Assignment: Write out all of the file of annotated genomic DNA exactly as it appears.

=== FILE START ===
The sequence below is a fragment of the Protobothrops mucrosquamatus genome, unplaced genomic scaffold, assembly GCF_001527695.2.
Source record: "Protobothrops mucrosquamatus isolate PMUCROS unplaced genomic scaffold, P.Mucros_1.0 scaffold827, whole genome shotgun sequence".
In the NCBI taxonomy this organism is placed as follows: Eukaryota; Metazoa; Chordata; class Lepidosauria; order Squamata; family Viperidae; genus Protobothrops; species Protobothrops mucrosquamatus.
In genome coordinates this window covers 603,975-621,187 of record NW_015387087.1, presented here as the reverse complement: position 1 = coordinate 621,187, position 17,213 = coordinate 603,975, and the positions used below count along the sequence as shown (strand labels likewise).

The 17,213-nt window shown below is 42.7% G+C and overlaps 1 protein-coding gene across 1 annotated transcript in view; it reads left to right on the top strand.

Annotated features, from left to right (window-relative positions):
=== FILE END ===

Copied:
The sequence below is a fragment of the Protobothrops mucrosquamatus genome, unplaced genomic scaffold, assembly GCF_001527695.2.
Source record: "Protobothrops mucrosquamatus isolate PMUCROS unplaced genomic scaffold, P.Mucros_1.0 scaffold827, whole genome shotgun sequence".
In the NCBI taxonomy this organism is placed as follows: Eukaryota; Metazoa; Chordata; class Lepidosauria; order Squamata; family Viperidae; genus Protobothrops; species Protobothrops mucrosquamatus.
In genome coordinates this window covers 603,975-621,187 of record NW_015387087.1, presented here as the reverse complement: position 1 = coordinate 621,187, position 17,213 = coordinate 603,975, and the positions used below count along the sequence as shown (strand labels likewise).

The 17,213-nt window shown below is 42.7% G+C and overlaps 1 protein-coding gene across 1 annotated transcript in view; it reads left to right on the top strand.

Annotated features, from left to right (window-relative positions):